Kidnappings in Colombia

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Colombian protesters against kidnappings and military rescue operations of FARC hostages

Kidnappings in Colombia refers to the practice of kidnapping in the Republic of Colombia. This criminal practice was first introduced in modern Colombian history during the early 1970s by the guerrilla movements and, later, also by criminal groups. With the release of Colombian presidential candidate Ingrid Betancourt on July 2, 2008 this practice gained worldwide notoriety.

Guerrilla groups like the M-19, the FARC, ELN among others widely exploited this practice. To counter these paramilitary groups also adopted this method to intimidate adversaries. Drug cartels like the Medellín Cartel also used this practice to intimidate politicians who were trying to approve in congress an extradition treaty with the United States, and also used in drug cartel wars. Regular criminal organizations also kidnap and sell persons of interest to guerrilla groups.

Police in Colombia say the number of people kidnapped has fallen 92% since 2000. Common criminals are now the perpetrators of the overwhelming majority of kidnappings.[1][2]


By July 2005, the FARC alone had an estimated 2500 kidnapped civilians [3], without including the number of military servicemen or government officials. The paramilitary groups were estimated to have kidnapped 500 people between 1996 and 2004. Guerrilla organizations typically demand a ransom, while paramilitary groups generally used the practice as a means of terror or coercion.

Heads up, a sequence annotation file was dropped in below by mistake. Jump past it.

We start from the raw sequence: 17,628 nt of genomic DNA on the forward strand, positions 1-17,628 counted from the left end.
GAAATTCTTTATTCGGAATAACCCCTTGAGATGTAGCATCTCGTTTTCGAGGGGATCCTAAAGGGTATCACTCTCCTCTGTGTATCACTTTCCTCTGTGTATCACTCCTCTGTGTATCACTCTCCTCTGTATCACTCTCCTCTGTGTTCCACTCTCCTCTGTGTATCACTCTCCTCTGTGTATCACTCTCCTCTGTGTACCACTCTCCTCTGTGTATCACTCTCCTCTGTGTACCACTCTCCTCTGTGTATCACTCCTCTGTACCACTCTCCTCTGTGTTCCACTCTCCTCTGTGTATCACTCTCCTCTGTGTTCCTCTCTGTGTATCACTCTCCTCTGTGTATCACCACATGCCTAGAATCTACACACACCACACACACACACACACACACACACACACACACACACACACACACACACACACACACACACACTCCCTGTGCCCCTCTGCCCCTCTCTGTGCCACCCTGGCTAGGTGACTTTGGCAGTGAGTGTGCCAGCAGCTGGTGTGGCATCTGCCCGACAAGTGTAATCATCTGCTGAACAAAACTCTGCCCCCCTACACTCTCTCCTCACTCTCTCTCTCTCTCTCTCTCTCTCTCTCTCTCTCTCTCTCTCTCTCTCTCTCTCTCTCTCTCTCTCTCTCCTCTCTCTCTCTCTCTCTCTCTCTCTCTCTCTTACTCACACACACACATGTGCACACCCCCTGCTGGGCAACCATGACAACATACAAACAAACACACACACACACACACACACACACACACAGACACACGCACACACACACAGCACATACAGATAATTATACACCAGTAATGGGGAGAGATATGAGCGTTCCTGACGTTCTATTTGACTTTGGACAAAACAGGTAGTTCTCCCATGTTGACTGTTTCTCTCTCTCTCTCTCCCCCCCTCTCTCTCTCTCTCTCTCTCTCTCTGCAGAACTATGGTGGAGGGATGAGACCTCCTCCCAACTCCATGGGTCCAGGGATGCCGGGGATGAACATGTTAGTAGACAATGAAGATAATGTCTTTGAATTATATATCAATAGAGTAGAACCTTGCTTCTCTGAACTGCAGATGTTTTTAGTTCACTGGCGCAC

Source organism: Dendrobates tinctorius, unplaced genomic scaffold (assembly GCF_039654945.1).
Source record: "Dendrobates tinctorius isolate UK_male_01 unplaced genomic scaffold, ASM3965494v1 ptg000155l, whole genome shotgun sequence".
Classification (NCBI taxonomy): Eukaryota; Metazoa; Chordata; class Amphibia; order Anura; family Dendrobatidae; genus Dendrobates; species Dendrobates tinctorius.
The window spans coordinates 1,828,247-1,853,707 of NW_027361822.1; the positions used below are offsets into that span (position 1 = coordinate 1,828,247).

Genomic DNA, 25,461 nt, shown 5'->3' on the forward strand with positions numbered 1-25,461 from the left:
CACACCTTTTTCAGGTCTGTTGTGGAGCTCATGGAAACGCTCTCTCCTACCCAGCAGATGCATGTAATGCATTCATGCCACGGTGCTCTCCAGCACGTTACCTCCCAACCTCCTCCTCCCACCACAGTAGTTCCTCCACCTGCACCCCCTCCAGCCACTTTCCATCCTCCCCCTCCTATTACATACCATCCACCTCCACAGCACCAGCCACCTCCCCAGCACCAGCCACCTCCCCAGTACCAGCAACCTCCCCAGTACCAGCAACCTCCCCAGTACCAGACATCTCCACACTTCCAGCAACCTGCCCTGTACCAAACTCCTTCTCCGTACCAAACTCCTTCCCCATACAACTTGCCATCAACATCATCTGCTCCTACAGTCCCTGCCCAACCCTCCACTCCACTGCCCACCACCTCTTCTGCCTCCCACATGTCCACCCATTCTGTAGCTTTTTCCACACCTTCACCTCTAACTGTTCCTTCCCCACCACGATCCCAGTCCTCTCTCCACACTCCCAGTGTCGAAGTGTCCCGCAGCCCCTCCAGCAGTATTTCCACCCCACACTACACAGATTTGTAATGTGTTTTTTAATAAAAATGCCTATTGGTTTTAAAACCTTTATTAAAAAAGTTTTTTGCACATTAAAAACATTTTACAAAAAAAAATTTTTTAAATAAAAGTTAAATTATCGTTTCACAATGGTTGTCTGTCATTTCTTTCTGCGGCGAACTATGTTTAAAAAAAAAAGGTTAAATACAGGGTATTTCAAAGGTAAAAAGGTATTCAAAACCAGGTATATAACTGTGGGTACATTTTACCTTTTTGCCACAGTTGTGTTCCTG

Since the 1970s, kidnappings in Colombia gradually increased until 2001. In the year 2000 alone the number of kidnapped people in Colombia rose to 3572. This number declined steadily in the following years, reaching 687 kidnappings in 2006.[4] By the year 2015, the number of kidnappings had declined to 213 and it continues to decline.[5] Colombia happily no longer has the highest rate of kidnappings in the world.[6] By the year 2016, the number of kidnappings in Colombia had declined to 205 and it continues to decline. Common criminals are now the perpetrators of the overwhelming majority of kidnappings. [1][2]

Other forms of kidnapping[edit]

Following the guerrilla's example, criminal organizations mostly based in large cities began to practice Express kidnappings (secuestros express), colloquially named "Millionaire tours" (Paseo Millionario). Victims are boarded in places with little police presence or where they are most vulnerable. Most commonly these are performed after victims withdraw money from ATMs or while riding in fake, terrorist-operated taxi cabs.

Famous kidnapped victims[edit]

by drug cartels[edit]

by FARC[edit]

See List of political hostages held by FARC

By ELN[edit]

By paramilitaries[edit]

See also[edit]



  1. ^ a b "Military Personnel – Logros de la Política Integral de Seguridad y Defensa para la Prosperidad" (PDF) (in Spanish).
  2. ^ a b "Colombia kidnappings down 92% since 2000, police say". 28 December 2016.
  3. ^ Stolen Time, Radio Netherlands Archives, August 6, 2003
  4. ^
  5. ^ "Logros de la Política de Defensa y Seguridad Todos por un Nuevo País" (PDF) (in Spanish).
  6. ^ RiskMap Report 2015 - Kidnap and extortion overview (PDF). p. 122.

External links[edit]